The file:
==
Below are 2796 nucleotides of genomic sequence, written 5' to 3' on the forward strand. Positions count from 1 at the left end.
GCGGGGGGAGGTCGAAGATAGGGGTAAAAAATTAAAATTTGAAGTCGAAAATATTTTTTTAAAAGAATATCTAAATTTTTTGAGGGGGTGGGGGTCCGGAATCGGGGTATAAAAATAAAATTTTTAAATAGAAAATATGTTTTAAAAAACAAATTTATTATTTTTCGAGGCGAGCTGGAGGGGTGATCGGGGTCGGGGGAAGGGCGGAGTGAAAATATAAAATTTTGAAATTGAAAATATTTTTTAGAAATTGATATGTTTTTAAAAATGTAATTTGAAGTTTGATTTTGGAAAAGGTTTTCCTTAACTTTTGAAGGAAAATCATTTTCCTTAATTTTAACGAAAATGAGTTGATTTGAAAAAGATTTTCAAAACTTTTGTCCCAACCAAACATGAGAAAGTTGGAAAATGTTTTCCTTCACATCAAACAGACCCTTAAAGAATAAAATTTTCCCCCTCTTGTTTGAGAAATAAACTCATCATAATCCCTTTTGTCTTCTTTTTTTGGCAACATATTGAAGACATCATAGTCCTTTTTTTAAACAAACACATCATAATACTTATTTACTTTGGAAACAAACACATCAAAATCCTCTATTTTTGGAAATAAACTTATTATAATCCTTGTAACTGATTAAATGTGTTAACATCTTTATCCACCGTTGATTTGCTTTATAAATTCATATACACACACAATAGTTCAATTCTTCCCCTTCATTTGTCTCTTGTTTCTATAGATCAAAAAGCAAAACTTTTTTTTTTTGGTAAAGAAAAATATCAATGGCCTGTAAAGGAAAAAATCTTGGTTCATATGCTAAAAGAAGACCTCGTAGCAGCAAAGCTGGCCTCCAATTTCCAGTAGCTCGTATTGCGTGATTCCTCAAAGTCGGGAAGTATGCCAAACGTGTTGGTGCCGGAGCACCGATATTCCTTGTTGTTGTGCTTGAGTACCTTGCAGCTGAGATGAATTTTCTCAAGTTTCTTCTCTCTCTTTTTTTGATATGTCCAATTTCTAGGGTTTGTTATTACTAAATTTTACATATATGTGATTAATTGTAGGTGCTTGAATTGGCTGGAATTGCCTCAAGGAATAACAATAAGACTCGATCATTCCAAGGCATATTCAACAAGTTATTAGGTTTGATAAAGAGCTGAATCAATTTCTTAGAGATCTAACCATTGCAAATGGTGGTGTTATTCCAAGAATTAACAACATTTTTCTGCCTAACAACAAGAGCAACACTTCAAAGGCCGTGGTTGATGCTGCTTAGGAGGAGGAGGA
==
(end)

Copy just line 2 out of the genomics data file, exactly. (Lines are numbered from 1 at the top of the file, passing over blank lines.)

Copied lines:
GCGGGGGGAGGTCGAAGATAGGGGTAAAAAATTAAAATTTGAAGTCGAAAATATTTTTTTAAAAGAATATCTAAATTTTTTGAGGGGGTGGGGGTCCGGAATCGGGGTATAAAAATAAAATTTTTAAATAGAAAATATGTTTTAAAAAACAAATTTATTATTTTTCGAGGCGAGCTGGAGGGGTGATCGGGGTCGGGGGAAGGGCGGAGTGAAAATATAAAATTTTGAAATTGAAAATATTTTTTAGAAATTGATATGTTTTTAAAAATGTAATTTGAAGTTTGATTTTGGAAAAGGTTTTCCTTAACTTTTGAAGGAAAATCATTTTCCTTAATTTTAACGAAAATGAGTTGATTTGAAAAAGATTTTCAAAACTTTTGTCCCAACCAAACATGAGAAAGTTGGAAAATGTTTTCCTTCACATCAAACAGACCCTTAAAGAATAAAATTTTCCCCCTCTTGTTTGAGAAATAAACTCATCATAATCCCTTTTGTCTTCTTTTTTTGGCAACATATTGAAGACATCATAGTCCTTTTTTTAAACAAACACATCATAATACTTATTTACTTTGGAAACAAACACATCAAAATCCTCTATTTTTGGAAATAAACTTATTATAATCCTTGTAACTGATTAAATGTGTTAACATCTTTATCCACCGTTGATTTGCTTTATAAATTCATATACACACACAATAGTTCAATTCTTCCCCTTCATTTGTCTCTTGTTTCTATAGATCAAAAAGCAAAACTTTTTTTTTTTGGTAAAGAAAAATATCAATGGCCTGTAAAGGAAAAAATCTTGGTTCATATGCTAAAAGAAGACCTCGTAGCAGCAAAGCTGGCCTCCAATTTCCAGTAGCTCGTATTGCGTGATTCCTCAAAGTCGGGAAGTATGCCAAACGTGTTGGTGCCGGAGCACCGATATTCCTTGTTGTTGTGCTTGAGTACCTTGCAGCTGAGATGAATTTTCTCAAGTTTCTTCTCTCTCTTTTTTTGATATGTCCAATTTCTAGGGTTTGTTATTACTAAATTTTACATATATGTGATTAATTGTAGGTGCTTGAATTGGCTGGAATTGCCTCAAGGAATAACAATAAGACTCGATCATTCCAAGGCATATTCAACAAGTTATTAGGTTTGATAAAGAGCTGAATCAATTTCTTAGAGATCTAACCATTGCAAATGGTGGTGTTATTCCAAGAATTAACAACATTTTTCTGCCTAACAACAAGAGCAACACTTCAAAGGCCGTGGTTGATGCTGCTTAGGAGGAGGAGGA